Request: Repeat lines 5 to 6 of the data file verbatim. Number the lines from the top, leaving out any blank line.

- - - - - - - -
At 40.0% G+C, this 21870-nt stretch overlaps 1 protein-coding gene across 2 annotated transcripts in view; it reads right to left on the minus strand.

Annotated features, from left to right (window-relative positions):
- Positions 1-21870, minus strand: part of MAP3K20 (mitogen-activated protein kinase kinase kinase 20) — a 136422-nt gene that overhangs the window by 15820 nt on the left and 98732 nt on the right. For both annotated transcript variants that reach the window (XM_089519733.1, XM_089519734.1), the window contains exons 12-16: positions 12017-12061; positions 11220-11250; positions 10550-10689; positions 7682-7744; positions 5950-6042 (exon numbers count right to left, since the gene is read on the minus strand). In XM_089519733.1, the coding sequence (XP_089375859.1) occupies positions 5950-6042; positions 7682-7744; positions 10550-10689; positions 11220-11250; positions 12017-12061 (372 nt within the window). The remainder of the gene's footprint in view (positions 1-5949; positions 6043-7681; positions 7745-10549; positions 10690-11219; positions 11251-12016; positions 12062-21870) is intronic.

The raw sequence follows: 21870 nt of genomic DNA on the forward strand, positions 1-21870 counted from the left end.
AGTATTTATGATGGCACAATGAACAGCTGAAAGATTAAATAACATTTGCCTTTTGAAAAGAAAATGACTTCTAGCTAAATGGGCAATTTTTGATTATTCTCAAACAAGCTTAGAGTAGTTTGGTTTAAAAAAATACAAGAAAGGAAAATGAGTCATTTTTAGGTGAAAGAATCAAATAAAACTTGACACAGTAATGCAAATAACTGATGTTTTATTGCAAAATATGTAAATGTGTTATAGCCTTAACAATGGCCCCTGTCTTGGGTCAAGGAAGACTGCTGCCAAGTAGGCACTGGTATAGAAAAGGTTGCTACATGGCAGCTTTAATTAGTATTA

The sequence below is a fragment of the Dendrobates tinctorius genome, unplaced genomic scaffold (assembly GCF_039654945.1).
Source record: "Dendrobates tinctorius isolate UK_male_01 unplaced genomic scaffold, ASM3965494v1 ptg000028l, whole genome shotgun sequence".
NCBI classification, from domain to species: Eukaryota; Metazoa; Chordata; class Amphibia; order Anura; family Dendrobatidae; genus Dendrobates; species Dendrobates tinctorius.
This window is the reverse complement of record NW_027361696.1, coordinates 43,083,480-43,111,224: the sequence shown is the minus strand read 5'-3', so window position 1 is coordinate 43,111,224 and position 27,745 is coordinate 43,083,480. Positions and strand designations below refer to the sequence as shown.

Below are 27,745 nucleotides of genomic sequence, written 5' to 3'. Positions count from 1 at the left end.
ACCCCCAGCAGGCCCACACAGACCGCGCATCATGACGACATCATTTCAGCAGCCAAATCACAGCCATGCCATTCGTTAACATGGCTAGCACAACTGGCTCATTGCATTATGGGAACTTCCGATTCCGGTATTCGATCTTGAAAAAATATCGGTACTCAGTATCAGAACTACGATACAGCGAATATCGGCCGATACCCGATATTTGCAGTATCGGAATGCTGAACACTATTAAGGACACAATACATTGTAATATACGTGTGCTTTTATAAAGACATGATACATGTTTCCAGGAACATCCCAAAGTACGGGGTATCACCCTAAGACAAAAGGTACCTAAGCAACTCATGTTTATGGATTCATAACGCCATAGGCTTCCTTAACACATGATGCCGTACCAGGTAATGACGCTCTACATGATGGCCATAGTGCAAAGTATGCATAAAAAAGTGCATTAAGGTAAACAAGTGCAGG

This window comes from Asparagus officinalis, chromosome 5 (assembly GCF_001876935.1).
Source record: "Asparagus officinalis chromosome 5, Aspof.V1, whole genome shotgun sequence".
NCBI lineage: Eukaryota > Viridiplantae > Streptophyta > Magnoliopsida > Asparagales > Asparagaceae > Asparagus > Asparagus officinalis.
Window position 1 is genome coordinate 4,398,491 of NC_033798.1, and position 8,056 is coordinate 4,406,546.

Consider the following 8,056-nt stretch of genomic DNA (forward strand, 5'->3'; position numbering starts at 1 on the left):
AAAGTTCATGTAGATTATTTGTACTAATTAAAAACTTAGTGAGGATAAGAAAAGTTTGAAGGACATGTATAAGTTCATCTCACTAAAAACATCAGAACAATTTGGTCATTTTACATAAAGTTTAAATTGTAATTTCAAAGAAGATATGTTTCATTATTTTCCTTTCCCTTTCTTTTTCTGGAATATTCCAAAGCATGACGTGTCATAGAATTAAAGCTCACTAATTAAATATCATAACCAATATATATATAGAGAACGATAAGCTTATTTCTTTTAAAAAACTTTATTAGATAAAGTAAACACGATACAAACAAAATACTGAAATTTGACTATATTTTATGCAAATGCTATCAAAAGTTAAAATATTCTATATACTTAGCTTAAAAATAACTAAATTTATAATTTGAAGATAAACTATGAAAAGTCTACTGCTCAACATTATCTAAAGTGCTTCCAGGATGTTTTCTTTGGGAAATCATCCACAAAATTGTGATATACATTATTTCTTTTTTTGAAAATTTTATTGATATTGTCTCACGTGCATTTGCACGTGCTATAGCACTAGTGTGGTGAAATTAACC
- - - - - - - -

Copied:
AGTATTTATGATGGCACAATGAACAGCTGAAAGATTAAATAACATTTGCCTTTTGAAAAGAAAATGACTTCTAGCTAAATGGGCAATTTTTGATTATTCTCAAACAAGCTTAGAGTAGTTTGGTTTAAAAAAATACAAGAAAGGAAAATGAGTCATTTTTAGGTGAAAGAATCAAATAAAACTTGACACAGTAATGCAAATAACTGATGTTTTATTGCAAAATATGTAAATGTGTTATAGCCTTAACAATGGCCCCTGTCTTGGGTCAAGGAAGACTGCTGCCAAGTAGGCACTGGTATAGAAAAGGTTGCTACATGGCAGCTTTAATTAGTATTA

The sequence below is a fragment of the Dendrobates tinctorius genome, unplaced genomic scaffold (assembly GCF_039654945.1).